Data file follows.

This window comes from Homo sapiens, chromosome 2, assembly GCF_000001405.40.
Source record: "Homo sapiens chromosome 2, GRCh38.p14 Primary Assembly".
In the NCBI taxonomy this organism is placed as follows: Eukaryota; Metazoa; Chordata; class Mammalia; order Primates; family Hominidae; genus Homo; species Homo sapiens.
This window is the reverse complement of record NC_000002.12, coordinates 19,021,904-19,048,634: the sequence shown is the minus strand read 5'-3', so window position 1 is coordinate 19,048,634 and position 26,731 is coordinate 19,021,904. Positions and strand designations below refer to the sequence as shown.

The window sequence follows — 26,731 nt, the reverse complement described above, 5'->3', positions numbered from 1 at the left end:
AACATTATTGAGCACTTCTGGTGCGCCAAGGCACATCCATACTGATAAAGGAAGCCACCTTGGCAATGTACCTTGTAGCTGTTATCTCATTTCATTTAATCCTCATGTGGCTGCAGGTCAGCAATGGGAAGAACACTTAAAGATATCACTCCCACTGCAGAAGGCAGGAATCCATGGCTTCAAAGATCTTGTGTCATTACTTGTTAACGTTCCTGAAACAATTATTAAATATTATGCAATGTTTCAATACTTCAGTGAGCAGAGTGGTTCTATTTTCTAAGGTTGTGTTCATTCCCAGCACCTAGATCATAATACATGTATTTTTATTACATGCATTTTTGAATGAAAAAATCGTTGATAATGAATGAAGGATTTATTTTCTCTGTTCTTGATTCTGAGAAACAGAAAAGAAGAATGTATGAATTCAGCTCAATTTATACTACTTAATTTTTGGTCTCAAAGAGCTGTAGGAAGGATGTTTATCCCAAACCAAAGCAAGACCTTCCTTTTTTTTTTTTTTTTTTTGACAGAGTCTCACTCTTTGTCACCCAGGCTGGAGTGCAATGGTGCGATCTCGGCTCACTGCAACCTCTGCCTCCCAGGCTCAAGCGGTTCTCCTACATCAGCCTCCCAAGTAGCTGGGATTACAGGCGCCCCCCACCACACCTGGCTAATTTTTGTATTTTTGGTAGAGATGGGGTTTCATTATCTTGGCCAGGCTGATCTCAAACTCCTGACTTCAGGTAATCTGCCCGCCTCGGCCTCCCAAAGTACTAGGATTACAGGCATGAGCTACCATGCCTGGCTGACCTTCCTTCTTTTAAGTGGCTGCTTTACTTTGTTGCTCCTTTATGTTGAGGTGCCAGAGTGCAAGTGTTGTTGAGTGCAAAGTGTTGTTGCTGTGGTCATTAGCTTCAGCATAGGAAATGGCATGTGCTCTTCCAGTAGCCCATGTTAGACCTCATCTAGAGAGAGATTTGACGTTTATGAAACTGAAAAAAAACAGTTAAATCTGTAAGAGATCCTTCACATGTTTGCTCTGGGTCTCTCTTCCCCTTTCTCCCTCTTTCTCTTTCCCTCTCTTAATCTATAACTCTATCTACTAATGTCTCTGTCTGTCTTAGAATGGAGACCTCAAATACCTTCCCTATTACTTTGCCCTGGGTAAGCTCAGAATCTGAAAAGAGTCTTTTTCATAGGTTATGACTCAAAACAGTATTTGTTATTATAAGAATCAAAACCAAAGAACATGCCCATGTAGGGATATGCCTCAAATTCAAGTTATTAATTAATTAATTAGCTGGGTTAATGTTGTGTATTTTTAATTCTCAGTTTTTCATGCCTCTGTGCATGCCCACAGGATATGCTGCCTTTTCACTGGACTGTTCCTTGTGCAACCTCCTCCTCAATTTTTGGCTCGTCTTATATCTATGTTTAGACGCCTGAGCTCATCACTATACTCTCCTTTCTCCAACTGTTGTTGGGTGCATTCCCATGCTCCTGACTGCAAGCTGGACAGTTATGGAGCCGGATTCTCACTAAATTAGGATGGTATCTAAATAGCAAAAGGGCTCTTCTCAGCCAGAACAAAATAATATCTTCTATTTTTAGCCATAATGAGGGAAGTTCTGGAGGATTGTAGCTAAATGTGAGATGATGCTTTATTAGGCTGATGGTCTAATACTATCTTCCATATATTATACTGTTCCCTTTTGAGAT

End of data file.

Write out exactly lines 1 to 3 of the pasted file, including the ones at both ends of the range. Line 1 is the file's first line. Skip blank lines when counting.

This window comes from Homo sapiens, chromosome 2, assembly GCF_000001405.40.
Source record: "Homo sapiens chromosome 2, GRCh38.p14 Primary Assembly".
In the NCBI taxonomy this organism is placed as follows: Eukaryota; Metazoa; Chordata; class Mammalia; order Primates; family Hominidae; genus Homo; species Homo sapiens.